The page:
Report of North East & The Border Centre event by Graeme Thompson
ITV expects its new multi-million-pound fantasy drama Beowulf to appeal to audiences too squeamish to watch HBO’s gory Game of Thrones. And it’s hoped that the franchise will build on the North East’s growing reputation as a drama production base.
ITV Studios MD Julian Bellamy predicted that the new 13-part action series, filmed in Weardale and on Tyneside, will also have the broader appeal of more mainstream shows, such as BBC One’s Merlin.
Bellamy was giving the annual North East & the Border lecture at Gateshead Old Town Hall, in association with the Cinema and Television Benevolent Fund, in mid-October. The fund was represented by Annie Hodgkiss and Paul Pirie.
At the event, he showed exclusive footage of Beowulf, which stars North-East actor Kieran Bew, William Hurt and a fearsome band of CGI trolls. The series is due to air in the new year.
“I expect it to compare favourably with shows such as Game of Thrones,” he said. “But it will be more accessible and not so extreme.
“Game of Thrones is estimated to have brought almost £90m directly and indirectly to the local Northern Irish economy. Doctor Who kick-started a film and media industry in Wales, which has seen a 52% increase in employment in the creative industries. Beowulf could do the same for the North East.”
ITV Studios is currently making two major dramas in the region: Beowulf and the Brenda Blethyn detective series, Vera, which is now screened in 131 countries. The company’s factual arm, Shiver, produces Tales from Northumberland with Robson Green.
ITV Studios is Europe’s biggest production company and Bellamy is keen to widen its talent pool and strike deals with scripted and non-scripted producers in regions such as the North East.
“We are expanding the pool of talent in the region, which has got to be good for everyone. Talent attracts talent and a cluster bomb of talent attracts commissions,” said the former Channel 4 executive. “That’s why we are open for all sorts of partnerships with all sorts of local indies and local talent.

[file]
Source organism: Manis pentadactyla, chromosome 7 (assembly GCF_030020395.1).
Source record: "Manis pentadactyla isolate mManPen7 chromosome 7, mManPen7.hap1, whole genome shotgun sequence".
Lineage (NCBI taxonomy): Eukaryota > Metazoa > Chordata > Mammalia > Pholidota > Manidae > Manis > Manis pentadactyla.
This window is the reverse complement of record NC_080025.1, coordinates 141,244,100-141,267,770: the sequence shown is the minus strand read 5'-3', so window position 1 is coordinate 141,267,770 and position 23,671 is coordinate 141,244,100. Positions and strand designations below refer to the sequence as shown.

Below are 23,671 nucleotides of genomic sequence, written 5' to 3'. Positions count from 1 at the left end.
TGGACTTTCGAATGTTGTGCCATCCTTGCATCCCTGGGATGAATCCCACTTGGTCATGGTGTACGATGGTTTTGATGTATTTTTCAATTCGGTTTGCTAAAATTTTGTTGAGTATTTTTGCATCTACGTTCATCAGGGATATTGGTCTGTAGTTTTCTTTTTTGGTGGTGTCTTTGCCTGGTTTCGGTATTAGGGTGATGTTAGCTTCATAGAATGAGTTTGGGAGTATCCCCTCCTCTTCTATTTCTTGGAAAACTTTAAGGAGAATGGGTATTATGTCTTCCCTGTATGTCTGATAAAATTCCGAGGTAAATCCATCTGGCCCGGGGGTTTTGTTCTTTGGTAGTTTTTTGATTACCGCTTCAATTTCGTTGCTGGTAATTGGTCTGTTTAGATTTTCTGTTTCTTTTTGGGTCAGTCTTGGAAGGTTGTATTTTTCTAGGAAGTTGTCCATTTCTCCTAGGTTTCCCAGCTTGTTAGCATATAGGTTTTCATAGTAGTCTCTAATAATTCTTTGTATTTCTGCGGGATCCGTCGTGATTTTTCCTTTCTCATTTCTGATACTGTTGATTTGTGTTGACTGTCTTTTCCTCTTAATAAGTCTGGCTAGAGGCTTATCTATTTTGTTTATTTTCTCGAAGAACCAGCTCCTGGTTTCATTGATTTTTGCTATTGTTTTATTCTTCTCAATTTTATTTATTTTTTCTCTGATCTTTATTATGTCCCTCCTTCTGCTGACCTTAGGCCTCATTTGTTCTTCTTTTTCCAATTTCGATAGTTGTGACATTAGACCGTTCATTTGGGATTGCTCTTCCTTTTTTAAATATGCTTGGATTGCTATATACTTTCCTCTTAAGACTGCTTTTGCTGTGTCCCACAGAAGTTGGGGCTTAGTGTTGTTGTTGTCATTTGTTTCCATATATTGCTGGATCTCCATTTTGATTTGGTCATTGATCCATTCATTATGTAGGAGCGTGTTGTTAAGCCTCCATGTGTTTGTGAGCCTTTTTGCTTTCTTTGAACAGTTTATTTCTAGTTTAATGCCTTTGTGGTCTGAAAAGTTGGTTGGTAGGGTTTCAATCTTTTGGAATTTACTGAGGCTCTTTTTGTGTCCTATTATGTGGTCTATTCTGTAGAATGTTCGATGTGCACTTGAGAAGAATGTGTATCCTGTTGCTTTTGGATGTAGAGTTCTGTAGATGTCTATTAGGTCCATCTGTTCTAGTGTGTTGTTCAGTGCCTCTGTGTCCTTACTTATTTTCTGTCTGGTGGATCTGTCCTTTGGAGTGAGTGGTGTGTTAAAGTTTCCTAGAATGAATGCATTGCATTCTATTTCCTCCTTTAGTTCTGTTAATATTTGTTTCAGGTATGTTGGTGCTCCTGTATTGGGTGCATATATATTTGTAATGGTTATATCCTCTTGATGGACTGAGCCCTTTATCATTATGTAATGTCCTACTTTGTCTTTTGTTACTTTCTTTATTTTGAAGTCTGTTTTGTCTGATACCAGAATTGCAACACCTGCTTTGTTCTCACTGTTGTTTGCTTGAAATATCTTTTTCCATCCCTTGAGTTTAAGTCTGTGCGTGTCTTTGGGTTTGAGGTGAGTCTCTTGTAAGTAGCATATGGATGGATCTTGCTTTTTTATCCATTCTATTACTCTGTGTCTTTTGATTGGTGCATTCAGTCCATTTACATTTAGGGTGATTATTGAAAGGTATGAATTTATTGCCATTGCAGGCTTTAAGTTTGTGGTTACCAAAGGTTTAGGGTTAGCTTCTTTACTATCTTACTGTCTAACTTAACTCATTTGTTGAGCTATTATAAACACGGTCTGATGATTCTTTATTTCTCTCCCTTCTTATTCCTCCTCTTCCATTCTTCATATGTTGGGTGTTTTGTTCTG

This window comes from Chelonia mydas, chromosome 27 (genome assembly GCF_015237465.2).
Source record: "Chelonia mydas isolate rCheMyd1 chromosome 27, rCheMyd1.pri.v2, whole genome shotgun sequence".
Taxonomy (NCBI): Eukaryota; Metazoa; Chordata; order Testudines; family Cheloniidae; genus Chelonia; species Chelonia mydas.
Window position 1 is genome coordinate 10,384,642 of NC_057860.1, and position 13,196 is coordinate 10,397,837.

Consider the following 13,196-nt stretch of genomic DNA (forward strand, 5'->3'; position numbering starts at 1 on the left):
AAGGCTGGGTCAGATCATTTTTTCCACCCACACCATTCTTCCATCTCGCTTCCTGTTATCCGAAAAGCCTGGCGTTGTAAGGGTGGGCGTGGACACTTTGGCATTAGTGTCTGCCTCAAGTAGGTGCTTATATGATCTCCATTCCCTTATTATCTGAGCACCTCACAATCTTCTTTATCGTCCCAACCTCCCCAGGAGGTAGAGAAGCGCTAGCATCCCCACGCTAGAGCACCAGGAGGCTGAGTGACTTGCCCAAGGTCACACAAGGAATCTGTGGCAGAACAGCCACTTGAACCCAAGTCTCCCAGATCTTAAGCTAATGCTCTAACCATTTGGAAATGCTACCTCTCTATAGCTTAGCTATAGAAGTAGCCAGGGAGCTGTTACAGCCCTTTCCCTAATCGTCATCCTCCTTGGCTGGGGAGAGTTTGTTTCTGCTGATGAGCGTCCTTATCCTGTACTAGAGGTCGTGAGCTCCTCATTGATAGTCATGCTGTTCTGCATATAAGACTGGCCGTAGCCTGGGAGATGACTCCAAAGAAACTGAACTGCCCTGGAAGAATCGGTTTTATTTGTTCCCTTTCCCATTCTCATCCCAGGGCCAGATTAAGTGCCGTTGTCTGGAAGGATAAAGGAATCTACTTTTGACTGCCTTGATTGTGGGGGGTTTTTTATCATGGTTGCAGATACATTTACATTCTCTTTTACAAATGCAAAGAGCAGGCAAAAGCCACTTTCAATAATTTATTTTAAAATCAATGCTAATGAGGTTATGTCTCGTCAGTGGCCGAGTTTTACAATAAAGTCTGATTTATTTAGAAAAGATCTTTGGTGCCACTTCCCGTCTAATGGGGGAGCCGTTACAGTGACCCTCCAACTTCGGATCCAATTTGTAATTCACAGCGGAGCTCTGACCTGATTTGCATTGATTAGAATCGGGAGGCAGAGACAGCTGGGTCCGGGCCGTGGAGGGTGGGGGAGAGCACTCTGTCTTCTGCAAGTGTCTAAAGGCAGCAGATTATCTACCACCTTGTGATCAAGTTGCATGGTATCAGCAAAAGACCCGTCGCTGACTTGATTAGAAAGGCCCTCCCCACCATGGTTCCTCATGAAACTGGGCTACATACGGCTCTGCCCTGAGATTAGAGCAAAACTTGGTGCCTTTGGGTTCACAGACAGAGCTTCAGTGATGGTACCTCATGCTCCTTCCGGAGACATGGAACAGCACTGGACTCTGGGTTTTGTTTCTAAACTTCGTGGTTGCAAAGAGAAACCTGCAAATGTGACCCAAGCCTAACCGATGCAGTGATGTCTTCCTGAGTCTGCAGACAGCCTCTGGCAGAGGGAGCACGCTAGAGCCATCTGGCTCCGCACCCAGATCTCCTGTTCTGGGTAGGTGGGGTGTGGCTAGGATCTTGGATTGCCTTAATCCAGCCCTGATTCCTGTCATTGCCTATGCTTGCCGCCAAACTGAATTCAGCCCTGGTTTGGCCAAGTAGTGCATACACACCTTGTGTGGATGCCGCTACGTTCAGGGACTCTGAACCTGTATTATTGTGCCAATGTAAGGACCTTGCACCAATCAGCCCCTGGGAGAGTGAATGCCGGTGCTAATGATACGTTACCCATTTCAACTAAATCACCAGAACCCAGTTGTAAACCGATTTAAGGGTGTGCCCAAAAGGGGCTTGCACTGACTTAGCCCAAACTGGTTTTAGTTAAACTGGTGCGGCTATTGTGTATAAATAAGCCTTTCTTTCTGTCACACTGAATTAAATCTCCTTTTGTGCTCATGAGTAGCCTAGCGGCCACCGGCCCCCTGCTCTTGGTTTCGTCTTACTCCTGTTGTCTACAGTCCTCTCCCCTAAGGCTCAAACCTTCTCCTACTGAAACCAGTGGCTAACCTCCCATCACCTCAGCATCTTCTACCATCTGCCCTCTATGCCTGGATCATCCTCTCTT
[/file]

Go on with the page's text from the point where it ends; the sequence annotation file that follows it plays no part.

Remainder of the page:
“For ITV, regionality is increasingly seen as a key competitive advantage. In the past, it would have been just another thing to tick off on the ITV licence ‘to do’ list.”
Bellamy said that ITV Studios made around two-thirds of its drama outside London and the South East. Add in its soaps, Emmerdale and Coronation Street, and the figure increased to 92%
He argued that this level of activity proved that ITV was a more “accurate bellwether” of the health of regional production than the BBC. “The BBC had to do what it did [moving to Salford] and spend big in the regions to justify a licence fee raised from the whole of the UK. ITV doesn’t. ITV is now largely able to do what suits ITV commercially.
“The past few years have taught us that our bread doesn’t get buttered in London. The wellspring of what we do, the reason we connect with audiences, comes from ITV’s deep roots outside London. Obligation has morphed into opportunity.”
Taking questions from the audience, Bellamy admitted that broadcasters could do more to make it easier for producers facing the practical difficulties of being based far from London. But he said that the industry had woken up to the notion that, when it came to ideas and talent, the answer lay in “acting local and going global”.